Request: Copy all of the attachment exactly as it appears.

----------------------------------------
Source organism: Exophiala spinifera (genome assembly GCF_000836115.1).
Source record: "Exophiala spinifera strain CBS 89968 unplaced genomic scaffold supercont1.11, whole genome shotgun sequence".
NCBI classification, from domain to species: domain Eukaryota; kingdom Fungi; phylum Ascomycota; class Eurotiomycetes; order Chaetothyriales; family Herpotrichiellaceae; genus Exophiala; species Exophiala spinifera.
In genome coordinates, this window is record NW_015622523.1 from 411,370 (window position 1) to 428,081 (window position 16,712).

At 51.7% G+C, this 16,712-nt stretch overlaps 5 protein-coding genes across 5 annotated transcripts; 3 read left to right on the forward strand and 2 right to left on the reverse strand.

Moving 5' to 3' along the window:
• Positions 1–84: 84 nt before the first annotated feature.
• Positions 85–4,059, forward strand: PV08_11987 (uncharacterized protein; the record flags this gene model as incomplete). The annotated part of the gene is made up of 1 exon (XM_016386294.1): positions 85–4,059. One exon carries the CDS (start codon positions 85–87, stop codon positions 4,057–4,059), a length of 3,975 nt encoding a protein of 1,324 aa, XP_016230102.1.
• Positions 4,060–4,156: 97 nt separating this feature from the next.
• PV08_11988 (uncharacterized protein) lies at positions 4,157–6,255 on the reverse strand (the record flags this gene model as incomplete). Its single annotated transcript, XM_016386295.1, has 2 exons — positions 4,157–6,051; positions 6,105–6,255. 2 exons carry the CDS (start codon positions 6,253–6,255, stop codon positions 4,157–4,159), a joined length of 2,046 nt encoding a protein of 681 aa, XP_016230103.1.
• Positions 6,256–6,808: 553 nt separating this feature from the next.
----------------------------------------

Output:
Source organism: Exophiala spinifera (genome assembly GCF_000836115.1).
Source record: "Exophiala spinifera strain CBS 89968 unplaced genomic scaffold supercont1.11, whole genome shotgun sequence".
NCBI classification, from domain to species: domain Eukaryota; kingdom Fungi; phylum Ascomycota; class Eurotiomycetes; order Chaetothyriales; family Herpotrichiellaceae; genus Exophiala; species Exophiala spinifera.
In genome coordinates, this window is record NW_015622523.1 from 411,370 (window position 1) to 428,081 (window position 16,712).

At 51.7% G+C, this 16,712-nt stretch overlaps 5 protein-coding genes across 5 annotated transcripts; 3 read left to right on the forward strand and 2 right to left on the reverse strand.

Moving 5' to 3' along the window:
• Positions 1–84: 84 nt before the first annotated feature.
• Positions 85–4,059, forward strand: PV08_11987 (uncharacterized protein; the record flags this gene model as incomplete). The annotated part of the gene is made up of 1 exon (XM_016386294.1): positions 85–4,059. One exon carries the CDS (start codon positions 85–87, stop codon positions 4,057–4,059), a length of 3,975 nt encoding a protein of 1,324 aa, XP_016230102.1.
• Positions 4,060–4,156: 97 nt separating this feature from the next.
• PV08_11988 (uncharacterized protein) lies at positions 4,157–6,255 on the reverse strand (the record flags this gene model as incomplete). Its single annotated transcript, XM_016386295.1, has 2 exons — positions 4,157–6,051; positions 6,105–6,255. 2 exons carry the CDS (start codon positions 6,253–6,255, stop codon positions 4,157–4,159), a joined length of 2,046 nt encoding a protein of 681 aa, XP_016230103.1.
• Positions 6,256–6,808: 553 nt separating this feature from the next.